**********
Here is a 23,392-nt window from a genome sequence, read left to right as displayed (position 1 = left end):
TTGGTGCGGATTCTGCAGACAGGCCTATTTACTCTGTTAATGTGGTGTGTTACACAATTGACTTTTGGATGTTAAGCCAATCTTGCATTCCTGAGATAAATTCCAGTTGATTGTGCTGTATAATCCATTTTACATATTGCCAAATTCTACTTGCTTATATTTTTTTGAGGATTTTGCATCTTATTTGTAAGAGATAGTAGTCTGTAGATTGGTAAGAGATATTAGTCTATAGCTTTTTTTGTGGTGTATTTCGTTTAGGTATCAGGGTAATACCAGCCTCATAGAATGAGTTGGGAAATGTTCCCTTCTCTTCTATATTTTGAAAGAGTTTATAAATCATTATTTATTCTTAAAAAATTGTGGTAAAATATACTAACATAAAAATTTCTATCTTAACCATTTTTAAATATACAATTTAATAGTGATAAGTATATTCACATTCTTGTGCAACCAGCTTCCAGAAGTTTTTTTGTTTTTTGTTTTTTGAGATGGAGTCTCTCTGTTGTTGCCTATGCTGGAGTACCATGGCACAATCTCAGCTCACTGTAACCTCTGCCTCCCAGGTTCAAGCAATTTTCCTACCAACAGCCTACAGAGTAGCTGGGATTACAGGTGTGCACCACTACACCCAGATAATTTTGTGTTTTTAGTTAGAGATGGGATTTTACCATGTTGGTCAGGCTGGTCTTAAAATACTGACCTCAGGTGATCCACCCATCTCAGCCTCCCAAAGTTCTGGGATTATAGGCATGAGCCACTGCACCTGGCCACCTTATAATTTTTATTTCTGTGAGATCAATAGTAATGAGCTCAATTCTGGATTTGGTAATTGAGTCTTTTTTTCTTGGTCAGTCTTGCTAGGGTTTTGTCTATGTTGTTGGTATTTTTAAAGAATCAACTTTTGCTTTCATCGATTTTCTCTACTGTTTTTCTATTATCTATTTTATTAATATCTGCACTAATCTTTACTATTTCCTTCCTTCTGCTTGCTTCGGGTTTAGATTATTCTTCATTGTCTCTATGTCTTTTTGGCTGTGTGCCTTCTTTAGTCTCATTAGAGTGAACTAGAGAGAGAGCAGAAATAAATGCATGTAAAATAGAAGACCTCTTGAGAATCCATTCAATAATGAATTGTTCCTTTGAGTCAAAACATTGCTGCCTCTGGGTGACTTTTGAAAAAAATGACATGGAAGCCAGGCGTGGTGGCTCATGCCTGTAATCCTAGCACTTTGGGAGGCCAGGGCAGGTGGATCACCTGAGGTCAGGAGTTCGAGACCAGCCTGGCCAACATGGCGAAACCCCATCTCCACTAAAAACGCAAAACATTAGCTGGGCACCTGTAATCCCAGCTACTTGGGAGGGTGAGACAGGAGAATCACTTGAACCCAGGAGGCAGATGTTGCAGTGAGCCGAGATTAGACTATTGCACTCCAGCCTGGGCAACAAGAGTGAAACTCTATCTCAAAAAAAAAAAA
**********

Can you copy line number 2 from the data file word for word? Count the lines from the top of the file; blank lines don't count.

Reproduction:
TTGGTGCGGATTCTGCAGACAGGCCTATTTACTCTGTTAATGTGGTGTGTTACACAATTGACTTTTGGATGTTAAGCCAATCTTGCATTCCTGAGATAAATTCCAGTTGATTGTGCTGTATAATCCATTTTACATATTGCCAAATTCTACTTGCTTATATTTTTTTGAGGATTTTGCATCTTATTTGTAAGAGATAGTAGTCTGTAGATTGGTAAGAGATATTAGTCTATAGCTTTTTTTGTGGTGTATTTCGTTTAGGTATCAGGGTAATACCAGCCTCATAGAATGAGTTGGGAAATGTTCCCTTCTCTTCTATATTTTGAAAGAGTTTATAAATCATTATTTATTCTTAAAAAATTGTGGTAAAATATACTAACATAAAAATTTCTATCTTAACCATTTTTAAATATACAATTTAATAGTGATAAGTATATTCACATTCTTGTGCAACCAGCTTCCAGAAGTTTTTTTGTTTTTTGTTTTTTGAGATGGAGTCTCTCTGTTGTTGCCTATGCTGGAGTACCATGGCACAATCTCAGCTCACTGTAACCTCTGCCTCCCAGGTTCAAGCAATTTTCCTACCAACAGCCTACAGAGTAGCTGGGATTACAGGTGTGCACCACTACACCCAGATAATTTTGTGTTTTTAGTTAGAGATGGGATTTTACCATGTTGGTCAGGCTGGTCTTAAAATACTGACCTCAGGTGATCCACCCATCTCAGCCTCCCAAAGTTCTGGGATTATAGGCATGAGCCACTGCACCTGGCCACCTTATAATTTTTATTTCTGTGAGATCAATAGTAATGAGCTCAATTCTGGATTTGGTAATTGAGTCTTTTTTTCTTGGTCAGTCTTGCTAGGGTTTTGTCTATGTTGTTGGTATTTTTAAAGAATCAACTTTTGCTTTCATCGATTTTCTCTACTGTTTTTCTATTATCTATTTTATTAATATCTGCACTAATCTTTACTATTTCCTTCCTTCTGCTTGCTTCGGGTTTAGATTATTCTTCATTGTCTCTATGTCTTTTTGGCTGTGTGCCTTCTTTAGTCTCATTAGAGTGAACTAGAGAGAGAGCAGAAATAAATGCATGTAAAATAGAAGACCTCTTGAGAATCCATTCAATAATGAATTGTTCCTTTGAGTCAAAACATTGCTGCCTCTGGGTGACTTTTGAAAAAAATGACATGGAAGCCAGGCGTGGTGGCTCATGCCTGTAATCCTAGCACTTTGGGAGGCCAGGGCAGGTGGATCACCTGAGGTCAGGAGTTCGAGACCAGCCTGGCCAACATGGCGAAACCCCATCTCCACTAAAAACGCAAAACATTAGCTGGGCACCTGTAATCCCAGCTACTTGGGAGGGTGAGACAGGAGAATCACTTGAACCCAGGAGGCAGATGTTGCAGTGAGCCGAGATTAGACTATTGCACTCCAGCCTGGGCAACAAGAGTGAAACTCTATCTCAAAAAAAAAAAA